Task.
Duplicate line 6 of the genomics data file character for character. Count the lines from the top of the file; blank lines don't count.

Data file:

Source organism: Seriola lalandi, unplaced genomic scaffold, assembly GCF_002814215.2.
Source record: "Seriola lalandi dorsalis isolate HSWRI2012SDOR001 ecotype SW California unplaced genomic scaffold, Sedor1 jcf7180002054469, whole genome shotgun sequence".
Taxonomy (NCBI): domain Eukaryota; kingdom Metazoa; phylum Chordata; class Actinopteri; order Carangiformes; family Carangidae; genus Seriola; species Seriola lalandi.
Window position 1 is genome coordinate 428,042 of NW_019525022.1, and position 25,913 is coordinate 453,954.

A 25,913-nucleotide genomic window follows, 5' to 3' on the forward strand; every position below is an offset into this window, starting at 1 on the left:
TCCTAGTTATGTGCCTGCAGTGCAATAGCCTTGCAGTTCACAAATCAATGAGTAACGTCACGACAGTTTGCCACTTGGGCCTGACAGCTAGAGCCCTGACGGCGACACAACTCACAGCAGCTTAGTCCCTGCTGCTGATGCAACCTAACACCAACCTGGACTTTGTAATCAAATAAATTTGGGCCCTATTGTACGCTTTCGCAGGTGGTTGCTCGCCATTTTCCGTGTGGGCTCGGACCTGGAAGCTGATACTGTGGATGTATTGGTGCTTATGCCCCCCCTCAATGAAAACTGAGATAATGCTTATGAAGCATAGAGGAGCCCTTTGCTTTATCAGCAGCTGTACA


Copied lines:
TCCTAGTTATGTGCCTGCAGTGCAATAGCCTTGCAGTTCACAAATCAATGAGTAACGTCACGACAGTTTGCCACTTGGGCCTGACAGCTAGAGCCCTGACGGCGACACAACTCACAGCAGCTTAGTCCCTGCTGCTGATGCAACCTAACACCAACCTGGACTTTGTAATCAAATAAATTTGGGCCCTATTGTACGCTTTCGCAGGTGGTTGCTCGCCATTTTCCGTGTGGGCTCGGACCTGGAAGCTGATACTGTGGATGTATTGGTGCTTATGCCCCCCCTCAATGAAAACTGAGATAATGCTTATGAAGCATAGAGGAGCCCTTTGCTTTATCAGCAGCTGTACA